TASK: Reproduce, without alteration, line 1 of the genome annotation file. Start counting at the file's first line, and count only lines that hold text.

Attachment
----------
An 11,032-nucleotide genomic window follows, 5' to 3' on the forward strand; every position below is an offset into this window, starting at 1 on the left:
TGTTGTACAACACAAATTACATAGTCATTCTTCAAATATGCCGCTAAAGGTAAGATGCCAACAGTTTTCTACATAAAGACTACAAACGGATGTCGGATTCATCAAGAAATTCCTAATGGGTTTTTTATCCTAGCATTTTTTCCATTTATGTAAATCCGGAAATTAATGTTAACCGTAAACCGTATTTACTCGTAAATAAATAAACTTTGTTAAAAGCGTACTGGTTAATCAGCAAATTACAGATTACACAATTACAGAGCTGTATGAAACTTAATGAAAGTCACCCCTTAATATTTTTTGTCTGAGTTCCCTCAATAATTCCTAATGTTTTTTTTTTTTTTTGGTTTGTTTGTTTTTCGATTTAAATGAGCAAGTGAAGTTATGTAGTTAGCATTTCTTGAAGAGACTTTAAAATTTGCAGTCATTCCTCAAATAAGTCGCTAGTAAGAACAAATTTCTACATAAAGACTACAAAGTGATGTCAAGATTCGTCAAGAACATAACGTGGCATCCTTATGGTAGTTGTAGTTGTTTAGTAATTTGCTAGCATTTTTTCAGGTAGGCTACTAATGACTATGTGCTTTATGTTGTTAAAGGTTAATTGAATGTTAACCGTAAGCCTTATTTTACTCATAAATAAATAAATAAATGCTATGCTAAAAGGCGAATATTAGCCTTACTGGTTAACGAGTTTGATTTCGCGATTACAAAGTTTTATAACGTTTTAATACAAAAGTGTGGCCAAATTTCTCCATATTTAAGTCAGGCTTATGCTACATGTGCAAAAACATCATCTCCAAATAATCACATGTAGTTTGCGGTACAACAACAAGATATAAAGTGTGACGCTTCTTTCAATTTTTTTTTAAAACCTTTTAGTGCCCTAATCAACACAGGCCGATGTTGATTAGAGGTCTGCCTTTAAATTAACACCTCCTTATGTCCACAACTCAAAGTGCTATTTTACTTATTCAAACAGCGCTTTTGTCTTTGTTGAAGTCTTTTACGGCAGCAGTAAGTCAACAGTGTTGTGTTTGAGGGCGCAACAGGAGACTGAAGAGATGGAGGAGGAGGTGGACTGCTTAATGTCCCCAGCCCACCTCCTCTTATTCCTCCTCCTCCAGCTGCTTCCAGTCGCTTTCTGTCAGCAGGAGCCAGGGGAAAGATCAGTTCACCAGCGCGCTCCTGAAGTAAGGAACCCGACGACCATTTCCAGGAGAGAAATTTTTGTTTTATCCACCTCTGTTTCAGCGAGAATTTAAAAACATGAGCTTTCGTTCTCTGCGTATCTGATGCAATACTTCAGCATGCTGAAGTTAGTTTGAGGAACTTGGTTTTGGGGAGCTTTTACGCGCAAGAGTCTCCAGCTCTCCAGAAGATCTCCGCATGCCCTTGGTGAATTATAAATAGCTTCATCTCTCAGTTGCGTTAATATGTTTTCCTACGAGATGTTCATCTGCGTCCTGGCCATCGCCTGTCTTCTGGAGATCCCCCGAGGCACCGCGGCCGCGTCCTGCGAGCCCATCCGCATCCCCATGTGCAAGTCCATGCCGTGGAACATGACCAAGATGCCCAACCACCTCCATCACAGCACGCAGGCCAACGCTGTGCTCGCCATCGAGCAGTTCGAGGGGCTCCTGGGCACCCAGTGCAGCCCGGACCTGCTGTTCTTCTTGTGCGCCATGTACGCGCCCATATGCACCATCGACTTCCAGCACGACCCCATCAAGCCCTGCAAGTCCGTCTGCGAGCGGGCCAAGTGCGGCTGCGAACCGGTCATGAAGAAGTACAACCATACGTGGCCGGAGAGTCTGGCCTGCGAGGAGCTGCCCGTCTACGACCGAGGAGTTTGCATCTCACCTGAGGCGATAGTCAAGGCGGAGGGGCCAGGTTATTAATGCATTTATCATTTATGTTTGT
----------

An 11,032-nucleotide genomic window follows, 5' to 3' on the forward strand; every position below is an offset into this window, starting at 1 on the left: